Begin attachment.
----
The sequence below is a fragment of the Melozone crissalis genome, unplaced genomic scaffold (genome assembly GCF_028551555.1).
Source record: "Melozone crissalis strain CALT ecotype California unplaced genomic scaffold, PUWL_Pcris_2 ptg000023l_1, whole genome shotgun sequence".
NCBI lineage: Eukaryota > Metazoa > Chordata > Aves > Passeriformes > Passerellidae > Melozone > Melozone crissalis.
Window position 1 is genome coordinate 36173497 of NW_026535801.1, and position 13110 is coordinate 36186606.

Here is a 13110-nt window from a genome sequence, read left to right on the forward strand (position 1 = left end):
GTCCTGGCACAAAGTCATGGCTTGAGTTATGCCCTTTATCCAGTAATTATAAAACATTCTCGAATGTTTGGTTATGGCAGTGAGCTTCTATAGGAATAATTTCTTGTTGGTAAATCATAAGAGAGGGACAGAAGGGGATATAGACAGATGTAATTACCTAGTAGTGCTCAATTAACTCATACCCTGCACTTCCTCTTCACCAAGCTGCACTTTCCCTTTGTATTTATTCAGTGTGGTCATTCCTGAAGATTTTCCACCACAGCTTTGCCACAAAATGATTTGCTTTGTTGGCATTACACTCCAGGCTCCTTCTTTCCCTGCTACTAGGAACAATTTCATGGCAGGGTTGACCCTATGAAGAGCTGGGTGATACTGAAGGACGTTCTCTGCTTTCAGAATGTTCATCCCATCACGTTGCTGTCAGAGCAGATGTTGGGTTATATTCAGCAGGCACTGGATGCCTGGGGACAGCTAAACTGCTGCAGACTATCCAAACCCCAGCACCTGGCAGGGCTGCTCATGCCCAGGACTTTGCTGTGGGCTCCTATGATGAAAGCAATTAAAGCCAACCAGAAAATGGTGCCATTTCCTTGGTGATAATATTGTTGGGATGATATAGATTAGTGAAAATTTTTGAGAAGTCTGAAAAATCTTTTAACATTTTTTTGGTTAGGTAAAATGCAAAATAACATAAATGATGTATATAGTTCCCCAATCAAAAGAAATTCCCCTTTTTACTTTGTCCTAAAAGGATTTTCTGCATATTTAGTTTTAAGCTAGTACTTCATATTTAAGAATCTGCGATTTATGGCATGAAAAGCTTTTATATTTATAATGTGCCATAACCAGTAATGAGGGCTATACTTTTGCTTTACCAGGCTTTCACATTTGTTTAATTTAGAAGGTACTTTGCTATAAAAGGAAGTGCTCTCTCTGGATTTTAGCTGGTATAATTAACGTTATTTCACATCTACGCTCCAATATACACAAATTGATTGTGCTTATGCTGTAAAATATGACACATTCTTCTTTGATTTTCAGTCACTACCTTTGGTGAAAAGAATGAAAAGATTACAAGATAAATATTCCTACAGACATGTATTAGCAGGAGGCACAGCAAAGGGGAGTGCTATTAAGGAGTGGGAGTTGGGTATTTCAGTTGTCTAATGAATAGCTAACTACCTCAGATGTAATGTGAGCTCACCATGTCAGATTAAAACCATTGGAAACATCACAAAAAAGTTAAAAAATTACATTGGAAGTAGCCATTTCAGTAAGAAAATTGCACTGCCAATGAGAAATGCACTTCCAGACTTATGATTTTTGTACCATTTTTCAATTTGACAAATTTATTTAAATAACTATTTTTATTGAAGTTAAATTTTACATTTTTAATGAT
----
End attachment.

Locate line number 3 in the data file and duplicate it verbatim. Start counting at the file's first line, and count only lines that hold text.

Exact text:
NCBI lineage: Eukaryota > Metazoa > Chordata > Aves > Passeriformes > Passerellidae > Melozone > Melozone crissalis.